It’s not just the pain that holds us back, though. It’s also fear or worry over the unknowns. Can we fix it? Will it end? What will it look like if we fix it? What will we do if the relationship ends? Who are we outside of this relationship?
Will we survive and find love again if it ends?
Pain and fear are perhaps the two biggest things that prevent us from doing anything in life. And we have to find a way to push through them if we want a better life.
You can’t just stick with the same old, same old
If your relationship is bad, broken, or even just weak, you can’t ignore it and hope for the best. It won’t get better from being ignored. And it will begin to bleed over into business, parenting, friendships, hobbies, and every other aspect of your life. You might not think it will, but it will.
Everything will suffer. And it will all feel like it’s just piling on top of the misery that is your bad relationship. It can even lead to, among other things, depression.
At some point, you just have to take the leap and start doing something to change the relationship. Whether it’s taking steps to fix it, such as counseling, or taking steps to end it, you have to accept that there will be some pain, some uncertainty, and maybe even a little more misery.
But on the other side of that pain, uncertainty, and misery is a happier, better life. Whether you and your partner work things out and have a stronger relationship or you end the relationship, life is better when you get rid of the instability and confusion of a bad relationship.
When you’re no longer trying to manage a miserable relationship, the rest of your life bounces back too. You’re better able to focus on work, family, children, and perhaps most important, yourself. You’re no longer giving energy and attention to the negativity, letting it infect and feed on the rest of your life.
It won’t give you instant happiness. It won’t mean you’ll never be sad or heartbroken or feel another negative emotion again. But it will rid you of the thick layer of misery, disappointment, frustration, and doubt that you live with in an unhappy relationship.
It will allow you to start to feel happiness, excitement, joy, enthusiasm, and other good feelings again. It will allow you to start dreaming again, to imagine a future that feels good and full and rich instead of bleak.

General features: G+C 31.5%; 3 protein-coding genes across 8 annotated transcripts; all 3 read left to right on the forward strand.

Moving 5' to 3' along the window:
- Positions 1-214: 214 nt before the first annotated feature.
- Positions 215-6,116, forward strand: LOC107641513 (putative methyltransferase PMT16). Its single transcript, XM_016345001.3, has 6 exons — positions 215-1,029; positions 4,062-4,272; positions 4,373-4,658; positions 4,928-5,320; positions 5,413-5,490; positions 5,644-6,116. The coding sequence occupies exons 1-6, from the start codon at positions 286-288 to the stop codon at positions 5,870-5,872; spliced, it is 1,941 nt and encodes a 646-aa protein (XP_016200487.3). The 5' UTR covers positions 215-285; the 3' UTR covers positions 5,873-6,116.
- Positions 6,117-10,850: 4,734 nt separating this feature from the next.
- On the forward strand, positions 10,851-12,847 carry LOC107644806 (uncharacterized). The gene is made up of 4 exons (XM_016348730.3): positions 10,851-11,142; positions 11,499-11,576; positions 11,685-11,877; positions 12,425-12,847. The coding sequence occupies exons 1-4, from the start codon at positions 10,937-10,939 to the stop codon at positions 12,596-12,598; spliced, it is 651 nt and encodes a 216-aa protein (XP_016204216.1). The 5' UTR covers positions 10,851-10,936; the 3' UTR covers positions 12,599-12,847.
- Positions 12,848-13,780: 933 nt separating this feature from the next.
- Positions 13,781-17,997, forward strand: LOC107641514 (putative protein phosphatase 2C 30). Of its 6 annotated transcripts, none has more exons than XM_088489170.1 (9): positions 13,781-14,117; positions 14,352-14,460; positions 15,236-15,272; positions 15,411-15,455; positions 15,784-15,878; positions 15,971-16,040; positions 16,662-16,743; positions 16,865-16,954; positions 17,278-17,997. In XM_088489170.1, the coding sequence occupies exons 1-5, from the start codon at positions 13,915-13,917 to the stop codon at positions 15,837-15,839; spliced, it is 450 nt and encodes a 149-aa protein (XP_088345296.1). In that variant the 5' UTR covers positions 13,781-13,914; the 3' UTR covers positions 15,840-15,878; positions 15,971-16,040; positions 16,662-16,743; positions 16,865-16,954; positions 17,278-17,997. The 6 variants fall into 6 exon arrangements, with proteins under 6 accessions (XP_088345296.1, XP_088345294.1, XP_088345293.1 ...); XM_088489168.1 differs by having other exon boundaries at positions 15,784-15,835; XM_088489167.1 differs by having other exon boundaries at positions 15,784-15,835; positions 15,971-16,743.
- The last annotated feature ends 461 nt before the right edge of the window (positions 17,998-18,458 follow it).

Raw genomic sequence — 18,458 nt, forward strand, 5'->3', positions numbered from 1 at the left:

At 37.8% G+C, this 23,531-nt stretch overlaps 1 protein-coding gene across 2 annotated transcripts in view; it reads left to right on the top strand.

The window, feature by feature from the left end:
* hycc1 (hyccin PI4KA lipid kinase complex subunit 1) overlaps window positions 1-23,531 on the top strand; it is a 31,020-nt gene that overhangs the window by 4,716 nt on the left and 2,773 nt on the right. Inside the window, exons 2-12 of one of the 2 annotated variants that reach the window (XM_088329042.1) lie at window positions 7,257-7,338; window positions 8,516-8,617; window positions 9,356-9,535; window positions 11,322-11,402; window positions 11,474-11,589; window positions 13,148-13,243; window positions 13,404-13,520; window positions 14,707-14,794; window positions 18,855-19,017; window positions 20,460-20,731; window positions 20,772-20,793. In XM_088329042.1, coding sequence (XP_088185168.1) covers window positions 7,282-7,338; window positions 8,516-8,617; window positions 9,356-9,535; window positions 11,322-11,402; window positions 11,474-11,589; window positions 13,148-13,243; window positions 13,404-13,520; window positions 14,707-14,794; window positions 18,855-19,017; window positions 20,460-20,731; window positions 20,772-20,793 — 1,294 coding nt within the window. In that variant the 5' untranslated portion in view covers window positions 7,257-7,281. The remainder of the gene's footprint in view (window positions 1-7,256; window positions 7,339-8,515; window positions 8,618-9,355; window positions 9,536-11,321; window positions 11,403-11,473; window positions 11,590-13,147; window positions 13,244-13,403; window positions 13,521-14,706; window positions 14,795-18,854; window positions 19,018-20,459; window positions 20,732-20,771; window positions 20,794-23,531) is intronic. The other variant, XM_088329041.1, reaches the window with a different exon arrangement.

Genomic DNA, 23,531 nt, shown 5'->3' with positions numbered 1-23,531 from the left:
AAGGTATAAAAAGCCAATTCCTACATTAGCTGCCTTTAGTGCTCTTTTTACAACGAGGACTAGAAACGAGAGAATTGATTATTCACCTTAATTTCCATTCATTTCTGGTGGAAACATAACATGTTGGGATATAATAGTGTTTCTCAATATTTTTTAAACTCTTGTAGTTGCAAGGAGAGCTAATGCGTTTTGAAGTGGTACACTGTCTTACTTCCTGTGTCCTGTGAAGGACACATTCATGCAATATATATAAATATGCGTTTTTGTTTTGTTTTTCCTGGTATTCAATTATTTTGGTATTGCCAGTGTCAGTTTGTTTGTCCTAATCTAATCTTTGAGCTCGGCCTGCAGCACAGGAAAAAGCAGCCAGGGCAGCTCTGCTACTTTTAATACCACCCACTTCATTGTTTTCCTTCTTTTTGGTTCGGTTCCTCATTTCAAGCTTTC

No relationship is perfect, but it doesn’t have to be miserable
There is no such thing as a perfect relationship. You’ll always have some differences, some problems, some imperfections.
But there’s a huge difference between a healthy, happy relationship that experiences the usual bumps along the path of a happy life and one that’s toxic, miserable, and not good for either of the people in it.
If you’ve been living in the second kind of relationship, then it’s time to make a decision. It might not be an easy decision. It might not even be a clear one — you may not know if your relationship can be fixed or if it needs to be ended.
But you can make the decision to figure it out. You can make the decision to talk to your partner. To ask questions. To go through the process and find out whether you can make things better or need to part ways.
Whichever one it turns out to be, you’ll get the same result: a happier life.
Wendy Miller is a Certified Happiness Coach, freelance writer & meditation teacher. After years of settling for abusive and otherwise toxic relationships, she got fed up. Using meditation and other tools, she got to work on healing herself, setting boundaries, and only engaging in relationships (romantic and otherwise) that bring her joy. She wants to help other single parents find the love & happiness they seek, including and going beyond romantic love. She lives in Florida with her two sons, where she homeschools while solo parenting, while surrounded by what feels like a zooful of animals.